Property management does not begin and end with daily maintenance, according to an industry expert. Instead, the trend for “asset management” that has developed on the Chinese mainland has been especially important for owners of high-end office buildings, he said.
Real estate asset management has only become an important concept in the property sector in Shenzhen, Guangdong province, in the past five or six years, according to Mike Chan Yee-ki, head of property and asset management at the Shenzhen branch of JLL Inc, a real estate services company.
The change to the business model came when large developers hit hard times. High-end properties weren’t selling, so they ditched the old “build-and-sell” model, and began holding on to newly constructed properties. It quickly became apparent that developers could increase profits by retaining properties.
According to Chan, a growing number of developers have realised that they can maximise profits by adopting this asset management approach. Grade A commercial properties in prime locations are hard to obtain, and long-term investment in such properties can bring higher returns than strata sales.
The new strategy is aimed at long-term gains on assets. As an example, Chan noted that one technique is to assemble a premium tenant mix, which is sustainable and attractive to new tenants.
Some property owners on the mainland were so eager to fill the buildings with business tenants that they discarded selective leasing. That left many buildings half-empty after just one or two years when some tenants shuttered their operations, he said.
He cited the Bank of America Tower in Admiralty, a business district on Hong Kong Island, as an example of successful asset management, and noted that leasing rates remain among the highest in the city, easily comparable to office towers in the Central district.
“Even after 40 years, it [the BOA Tower] still looks good from its appearance, the status of its facilities and property, and its portfolio of occupants,” he said.
While the market for real estate asset management has developed on the mainland, big property owners are unable to find enough qualified managers.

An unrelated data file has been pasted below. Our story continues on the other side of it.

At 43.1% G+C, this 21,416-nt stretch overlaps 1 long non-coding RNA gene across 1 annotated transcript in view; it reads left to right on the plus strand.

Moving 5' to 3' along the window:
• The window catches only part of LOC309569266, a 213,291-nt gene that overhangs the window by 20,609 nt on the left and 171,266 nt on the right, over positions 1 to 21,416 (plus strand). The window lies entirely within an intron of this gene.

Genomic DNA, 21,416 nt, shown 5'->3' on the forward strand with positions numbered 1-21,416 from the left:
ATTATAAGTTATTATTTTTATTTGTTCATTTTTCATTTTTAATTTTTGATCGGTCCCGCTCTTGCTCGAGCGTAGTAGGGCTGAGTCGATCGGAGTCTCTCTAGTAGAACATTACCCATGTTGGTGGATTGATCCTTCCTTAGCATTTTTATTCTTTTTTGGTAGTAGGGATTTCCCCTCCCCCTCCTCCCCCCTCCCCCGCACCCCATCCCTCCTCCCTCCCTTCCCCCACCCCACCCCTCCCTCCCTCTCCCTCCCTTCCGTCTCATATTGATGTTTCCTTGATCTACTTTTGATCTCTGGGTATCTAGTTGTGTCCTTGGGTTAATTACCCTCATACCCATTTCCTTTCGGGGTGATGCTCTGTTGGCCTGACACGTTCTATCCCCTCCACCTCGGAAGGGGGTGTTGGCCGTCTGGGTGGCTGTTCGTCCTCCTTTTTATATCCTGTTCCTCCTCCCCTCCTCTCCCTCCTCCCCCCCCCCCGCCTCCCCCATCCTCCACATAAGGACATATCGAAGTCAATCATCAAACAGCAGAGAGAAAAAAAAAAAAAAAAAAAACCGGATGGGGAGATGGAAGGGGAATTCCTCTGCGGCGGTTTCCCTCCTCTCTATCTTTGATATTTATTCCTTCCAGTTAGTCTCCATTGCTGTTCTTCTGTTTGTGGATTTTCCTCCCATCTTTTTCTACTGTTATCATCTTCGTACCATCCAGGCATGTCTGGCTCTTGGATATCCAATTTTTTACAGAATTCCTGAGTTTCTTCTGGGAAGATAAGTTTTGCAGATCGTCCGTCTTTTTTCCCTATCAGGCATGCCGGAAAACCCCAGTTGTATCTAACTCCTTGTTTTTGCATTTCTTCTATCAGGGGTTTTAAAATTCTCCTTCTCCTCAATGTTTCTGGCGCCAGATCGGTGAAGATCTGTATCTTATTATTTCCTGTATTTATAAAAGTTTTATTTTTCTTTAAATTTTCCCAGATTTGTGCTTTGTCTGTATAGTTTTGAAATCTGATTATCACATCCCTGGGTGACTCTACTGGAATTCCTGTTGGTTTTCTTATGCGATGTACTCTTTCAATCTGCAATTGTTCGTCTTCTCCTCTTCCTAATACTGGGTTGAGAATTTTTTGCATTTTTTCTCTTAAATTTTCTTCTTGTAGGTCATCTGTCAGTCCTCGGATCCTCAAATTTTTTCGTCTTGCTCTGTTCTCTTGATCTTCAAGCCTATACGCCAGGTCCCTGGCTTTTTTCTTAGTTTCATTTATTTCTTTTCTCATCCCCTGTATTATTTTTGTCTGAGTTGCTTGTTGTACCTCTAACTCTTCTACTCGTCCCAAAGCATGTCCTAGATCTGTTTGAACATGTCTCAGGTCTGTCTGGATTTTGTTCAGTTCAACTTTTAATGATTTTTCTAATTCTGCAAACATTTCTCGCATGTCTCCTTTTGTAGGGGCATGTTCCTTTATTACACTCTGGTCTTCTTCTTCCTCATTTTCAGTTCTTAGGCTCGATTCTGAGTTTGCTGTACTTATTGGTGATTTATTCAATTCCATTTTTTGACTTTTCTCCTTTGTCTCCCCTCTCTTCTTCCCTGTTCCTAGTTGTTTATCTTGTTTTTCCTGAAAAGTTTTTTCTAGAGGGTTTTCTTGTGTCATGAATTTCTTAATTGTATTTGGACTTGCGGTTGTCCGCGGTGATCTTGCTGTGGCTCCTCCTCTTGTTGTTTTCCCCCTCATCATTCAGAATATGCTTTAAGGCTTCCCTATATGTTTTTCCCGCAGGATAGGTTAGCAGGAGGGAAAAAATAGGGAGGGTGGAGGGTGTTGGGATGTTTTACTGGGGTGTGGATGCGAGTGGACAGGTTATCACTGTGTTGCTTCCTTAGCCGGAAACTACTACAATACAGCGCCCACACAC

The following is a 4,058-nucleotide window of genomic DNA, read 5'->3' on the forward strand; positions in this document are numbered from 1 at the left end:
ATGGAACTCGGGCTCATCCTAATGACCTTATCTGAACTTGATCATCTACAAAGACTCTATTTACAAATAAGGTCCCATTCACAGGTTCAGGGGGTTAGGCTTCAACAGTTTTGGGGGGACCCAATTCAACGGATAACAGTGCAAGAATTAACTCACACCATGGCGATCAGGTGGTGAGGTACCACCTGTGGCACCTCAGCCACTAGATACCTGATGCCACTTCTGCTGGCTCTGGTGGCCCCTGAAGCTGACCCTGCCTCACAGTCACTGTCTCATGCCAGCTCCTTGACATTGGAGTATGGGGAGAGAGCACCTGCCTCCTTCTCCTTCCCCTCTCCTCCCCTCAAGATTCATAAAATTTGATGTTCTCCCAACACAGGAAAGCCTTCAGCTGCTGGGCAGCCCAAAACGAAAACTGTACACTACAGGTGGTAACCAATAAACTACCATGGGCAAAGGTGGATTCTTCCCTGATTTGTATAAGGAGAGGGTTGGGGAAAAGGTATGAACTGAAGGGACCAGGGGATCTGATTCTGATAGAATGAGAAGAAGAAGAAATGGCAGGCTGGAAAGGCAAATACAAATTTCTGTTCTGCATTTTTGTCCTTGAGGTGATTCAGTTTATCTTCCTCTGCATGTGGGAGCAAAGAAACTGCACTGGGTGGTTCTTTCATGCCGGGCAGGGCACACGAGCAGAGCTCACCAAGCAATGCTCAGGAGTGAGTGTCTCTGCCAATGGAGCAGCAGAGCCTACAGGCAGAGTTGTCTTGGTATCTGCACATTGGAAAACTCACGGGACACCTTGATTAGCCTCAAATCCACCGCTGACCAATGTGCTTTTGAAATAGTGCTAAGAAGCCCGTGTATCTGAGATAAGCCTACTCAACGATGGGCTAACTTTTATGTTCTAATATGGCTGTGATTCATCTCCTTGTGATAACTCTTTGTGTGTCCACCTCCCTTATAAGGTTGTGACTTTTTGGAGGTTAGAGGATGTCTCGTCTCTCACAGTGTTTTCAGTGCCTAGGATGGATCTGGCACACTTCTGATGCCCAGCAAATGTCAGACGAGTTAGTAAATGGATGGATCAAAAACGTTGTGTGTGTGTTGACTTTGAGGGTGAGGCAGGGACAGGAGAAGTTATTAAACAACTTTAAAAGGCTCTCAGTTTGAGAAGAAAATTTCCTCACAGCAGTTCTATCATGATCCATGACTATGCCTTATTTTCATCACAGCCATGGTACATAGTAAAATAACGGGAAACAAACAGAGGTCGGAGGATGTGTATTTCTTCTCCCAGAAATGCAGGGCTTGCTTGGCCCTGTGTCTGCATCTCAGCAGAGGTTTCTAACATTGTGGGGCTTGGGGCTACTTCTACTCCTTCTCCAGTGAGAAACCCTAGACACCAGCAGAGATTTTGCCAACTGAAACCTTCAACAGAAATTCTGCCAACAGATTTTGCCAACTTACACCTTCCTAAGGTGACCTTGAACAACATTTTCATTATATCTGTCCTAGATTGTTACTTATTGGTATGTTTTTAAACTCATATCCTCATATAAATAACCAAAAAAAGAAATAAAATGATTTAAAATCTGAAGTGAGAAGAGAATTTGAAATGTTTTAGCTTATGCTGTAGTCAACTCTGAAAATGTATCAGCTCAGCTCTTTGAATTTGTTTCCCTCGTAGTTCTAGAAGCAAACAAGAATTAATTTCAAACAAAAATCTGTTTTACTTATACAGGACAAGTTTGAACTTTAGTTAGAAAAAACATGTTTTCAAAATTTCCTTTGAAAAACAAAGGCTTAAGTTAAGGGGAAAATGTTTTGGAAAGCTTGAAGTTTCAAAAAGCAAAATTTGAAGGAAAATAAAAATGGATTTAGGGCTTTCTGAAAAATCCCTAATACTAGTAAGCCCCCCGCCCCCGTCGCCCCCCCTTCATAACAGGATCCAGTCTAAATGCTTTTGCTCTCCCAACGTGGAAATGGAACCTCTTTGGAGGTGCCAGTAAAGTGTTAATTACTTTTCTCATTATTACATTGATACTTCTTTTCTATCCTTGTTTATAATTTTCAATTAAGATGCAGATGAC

Competition for asset managers has intensified as foreign investors join the market. International investment funds such as Blackstone are moving into the market in search of real estate projects, Chan said.
According to the 2019 Real Estate Market Outlook, published by the consultancy CBRE, overseas investment in the mainland’s en bloc commercial properties amounted to 78 billion yuan ($11.6 billion) last year, representing growth of 60 per cent from 2017. CBRE expects the active momentum to continue this year.
Hong Kong saves the day
The shortage of qualified managerial talent has prompted many mainland property owners to look to Hong Kong to fill the gap.
As a result, a number of training programmes have been started with the help of industry experts in the city.
Anticipating a talent gap, Chan’s company has launched training programmes for managers of high-end offices in major mainland cities.
He said the company has also boosted recruitment of Hong Kong talent in recent years to keep up with the growth in demand.
Others believe that new training programmes will provide more hope for the talent supply in the future.
“A lifelong study platform based on a points system has been established with support from both the industrial and educational sectors,” said Zhou Xinyi, president of the Chamberlain Institute, a training body for the real estate and property management industry in Shenzhen.
She used a vocational training programme that opened in October at an education centre as an example.
The project, operated by Zhou’s institute and offering distance education and degree courses, was commissioned by the China Property Management Institute and the Open University of China, she said.
Zhou added that the training platform has been structured to meet the industry’s demand for different levels of managers and employees, and said she is seeking cooperation with industrial and educational sectors overseas, including Hong Kong and Macao.
According to Chan, fierce rivalry for real estate asset managers will continue for some time, and the sustainability of commercial properties will largely depend on how the assets are managed. CHINA DAILY/ANN